12 Oct Make Data Driven Descisions
I’m the first to admit I’ve made plenty of decisions based on gut instinct, and scant evidence. In software development or product management though this is ill-advised, particularly where consumer services are concerned.
The fastest way to product/market fit is to get your product into as many hands as possible. Products always grow into product/market fit, they never shrink to fit. Consumers are the best test team you’ll ever have access to, and that’s why it’s important to make small iterations frequently, making use of a continuous feedback loop of analytics and consumer conversations to understand next best steps in your road map.
As I hadn’t expected many people to be using the skill, I hadn’t implemented any real analytics or reporting, but when I noticed a not insignificant uptake in it’s first few hours I quickly amended my python code to start logging some of the data. The results spoke for themselves.
Approximately 15% of users seemed to be struggling with the skill, or at least this is how it first appeared, as they were interrupting the skill using the ‘StopIntent’. Amazon doesn’t give you access to the full utterance from the user, an issue I’ve written about before, so I had to use a few work arounds to begin understanding what users were doing.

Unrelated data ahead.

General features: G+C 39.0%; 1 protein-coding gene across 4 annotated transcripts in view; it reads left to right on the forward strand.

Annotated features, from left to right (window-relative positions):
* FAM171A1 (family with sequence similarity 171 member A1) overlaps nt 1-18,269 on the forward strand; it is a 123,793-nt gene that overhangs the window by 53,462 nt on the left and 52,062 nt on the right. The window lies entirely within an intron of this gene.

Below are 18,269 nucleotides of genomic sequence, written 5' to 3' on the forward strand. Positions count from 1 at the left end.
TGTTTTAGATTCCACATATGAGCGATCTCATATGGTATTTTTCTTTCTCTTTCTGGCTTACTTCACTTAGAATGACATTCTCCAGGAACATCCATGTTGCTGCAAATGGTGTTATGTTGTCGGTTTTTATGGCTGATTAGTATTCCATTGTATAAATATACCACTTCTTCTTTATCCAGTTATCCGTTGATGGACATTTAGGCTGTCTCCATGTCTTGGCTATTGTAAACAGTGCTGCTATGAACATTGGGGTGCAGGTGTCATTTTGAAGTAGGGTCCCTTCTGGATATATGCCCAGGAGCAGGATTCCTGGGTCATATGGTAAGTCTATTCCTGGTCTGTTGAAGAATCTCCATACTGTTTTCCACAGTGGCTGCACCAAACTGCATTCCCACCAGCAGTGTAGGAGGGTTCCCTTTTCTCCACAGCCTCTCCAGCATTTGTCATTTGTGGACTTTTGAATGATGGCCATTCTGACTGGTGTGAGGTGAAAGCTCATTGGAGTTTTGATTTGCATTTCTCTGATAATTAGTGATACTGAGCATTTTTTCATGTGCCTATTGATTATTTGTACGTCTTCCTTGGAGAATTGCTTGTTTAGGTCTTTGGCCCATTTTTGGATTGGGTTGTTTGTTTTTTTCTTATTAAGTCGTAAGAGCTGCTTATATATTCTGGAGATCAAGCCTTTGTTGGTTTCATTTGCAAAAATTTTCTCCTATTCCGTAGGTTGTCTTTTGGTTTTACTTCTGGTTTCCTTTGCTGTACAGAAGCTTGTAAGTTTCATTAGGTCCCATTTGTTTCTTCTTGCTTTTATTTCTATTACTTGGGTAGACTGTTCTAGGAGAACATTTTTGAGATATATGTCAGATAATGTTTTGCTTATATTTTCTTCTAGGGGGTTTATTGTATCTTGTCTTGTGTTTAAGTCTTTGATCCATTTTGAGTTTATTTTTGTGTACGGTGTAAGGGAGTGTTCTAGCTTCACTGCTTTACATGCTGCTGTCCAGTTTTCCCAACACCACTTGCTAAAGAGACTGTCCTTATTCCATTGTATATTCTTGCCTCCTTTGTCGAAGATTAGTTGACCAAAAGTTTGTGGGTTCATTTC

After a few more tweaks to my application, I was able to discover a few things that users were trying to use my skill for that I hadn’t thought of. These were real user requirements I hadn’t previously been able to capture!
A few more tweaks to the code (iterations) and I was able to add these user requirements and reduce the percentage of ‘StopIntent’ user interruptions pretty quickly.
Quite often standard analytics packages provide you with volume metrics and tell you where things might be going wrong, but not why. This is where creating some custom reporting will provide you with the evidence you need to fix problems. The data is often there you just need to made it accessible.
Without data I would have been flying blind just guessing what users really wanted, and so will you.